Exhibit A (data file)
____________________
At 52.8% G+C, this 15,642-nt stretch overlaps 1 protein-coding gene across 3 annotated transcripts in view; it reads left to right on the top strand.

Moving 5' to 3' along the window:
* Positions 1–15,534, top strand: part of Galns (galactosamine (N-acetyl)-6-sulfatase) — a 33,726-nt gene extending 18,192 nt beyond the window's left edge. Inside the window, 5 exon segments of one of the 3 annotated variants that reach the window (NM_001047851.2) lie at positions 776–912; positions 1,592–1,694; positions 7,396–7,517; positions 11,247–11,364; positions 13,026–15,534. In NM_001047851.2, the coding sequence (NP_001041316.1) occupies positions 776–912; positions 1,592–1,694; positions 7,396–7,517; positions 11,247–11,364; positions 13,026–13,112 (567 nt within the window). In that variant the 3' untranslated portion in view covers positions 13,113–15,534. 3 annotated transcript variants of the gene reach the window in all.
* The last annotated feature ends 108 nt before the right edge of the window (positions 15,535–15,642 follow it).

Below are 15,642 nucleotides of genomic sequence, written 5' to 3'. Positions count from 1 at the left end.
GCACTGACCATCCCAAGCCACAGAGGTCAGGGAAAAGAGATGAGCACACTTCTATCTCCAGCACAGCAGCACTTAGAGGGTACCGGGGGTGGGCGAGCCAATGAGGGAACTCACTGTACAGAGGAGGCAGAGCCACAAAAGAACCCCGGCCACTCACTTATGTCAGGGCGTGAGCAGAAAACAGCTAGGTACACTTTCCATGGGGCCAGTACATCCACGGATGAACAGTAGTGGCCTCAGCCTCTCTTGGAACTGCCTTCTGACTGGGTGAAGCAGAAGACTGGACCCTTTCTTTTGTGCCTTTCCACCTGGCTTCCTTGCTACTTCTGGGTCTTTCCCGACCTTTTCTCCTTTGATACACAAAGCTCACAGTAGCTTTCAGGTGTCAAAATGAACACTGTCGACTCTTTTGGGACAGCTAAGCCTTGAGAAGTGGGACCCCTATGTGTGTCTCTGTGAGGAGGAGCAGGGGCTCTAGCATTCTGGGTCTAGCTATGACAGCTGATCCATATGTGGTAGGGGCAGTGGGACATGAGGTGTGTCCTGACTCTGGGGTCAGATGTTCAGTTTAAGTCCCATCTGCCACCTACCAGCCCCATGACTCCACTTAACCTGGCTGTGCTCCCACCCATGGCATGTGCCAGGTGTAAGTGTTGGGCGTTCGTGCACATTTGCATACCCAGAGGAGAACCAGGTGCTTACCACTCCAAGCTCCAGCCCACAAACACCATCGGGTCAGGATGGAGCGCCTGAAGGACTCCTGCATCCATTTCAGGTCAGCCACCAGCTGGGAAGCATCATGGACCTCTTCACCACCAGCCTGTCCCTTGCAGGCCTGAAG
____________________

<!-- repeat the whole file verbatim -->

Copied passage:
At 52.8% G+C, this 15,642-nt stretch overlaps 1 protein-coding gene across 3 annotated transcripts in view; it reads left to right on the top strand.

Moving 5' to 3' along the window:
* Positions 1–15,534, top strand: part of Galns (galactosamine (N-acetyl)-6-sulfatase) — a 33,726-nt gene extending 18,192 nt beyond the window's left edge. Inside the window, 5 exon segments of one of the 3 annotated variants that reach the window (NM_001047851.2) lie at positions 776–912; positions 1,592–1,694; positions 7,396–7,517; positions 11,247–11,364; positions 13,026–15,534. In NM_001047851.2, the coding sequence (NP_001041316.1) occupies positions 776–912; positions 1,592–1,694; positions 7,396–7,517; positions 11,247–11,364; positions 13,026–13,112 (567 nt within the window). In that variant the 3' untranslated portion in view covers positions 13,113–15,534. 3 annotated transcript variants of the gene reach the window in all.
* The last annotated feature ends 108 nt before the right edge of the window (positions 15,535–15,642 follow it).

Below are 15,642 nucleotides of genomic sequence, written 5' to 3'. Positions count from 1 at the left end.
GCACTGACCATCCCAAGCCACAGAGGTCAGGGAAAAGAGATGAGCACACTTCTATCTCCAGCACAGCAGCACTTAGAGGGTACCGGGGGTGGGCGAGCCAATGAGGGAACTCACTGTACAGAGGAGGCAGAGCCACAAAAGAACCCCGGCCACTCACTTATGTCAGGGCGTGAGCAGAAAACAGCTAGGTACACTTTCCATGGGGCCAGTACATCCACGGATGAACAGTAGTGGCCTCAGCCTCTCTTGGAACTGCCTTCTGACTGGGTGAAGCAGAAGACTGGACCCTTTCTTTTGTGCCTTTCCACCTGGCTTCCTTGCTACTTCTGGGTCTTTCCCGACCTTTTCTCCTTTGATACACAAAGCTCACAGTAGCTTTCAGGTGTCAAAATGAACACTGTCGACTCTTTTGGGACAGCTAAGCCTTGAGAAGTGGGACCCCTATGTGTGTCTCTGTGAGGAGGAGCAGGGGCTCTAGCATTCTGGGTCTAGCTATGACAGCTGATCCATATGTGGTAGGGGCAGTGGGACATGAGGTGTGTCCTGACTCTGGGGTCAGATGTTCAGTTTAAGTCCCATCTGCCACCTACCAGCCCCATGACTCCACTTAACCTGGCTGTGCTCCCACCCATGGCATGTGCCAGGTGTAAGTGTTGGGCGTTCGTGCACATTTGCATACCCAGAGGAGAACCAGGTGCTTACCACTCCAAGCTCCAGCCCACAAACACCATCGGGTCAGGATGGAGCGCCTGAAGGACTCCTGCATCCATTTCAGGTCAGCCACCAGCTGGGAAGCATCATGGACCTCTTCACCACCAGCCTGTCCCTTGCAGGCCTGAAG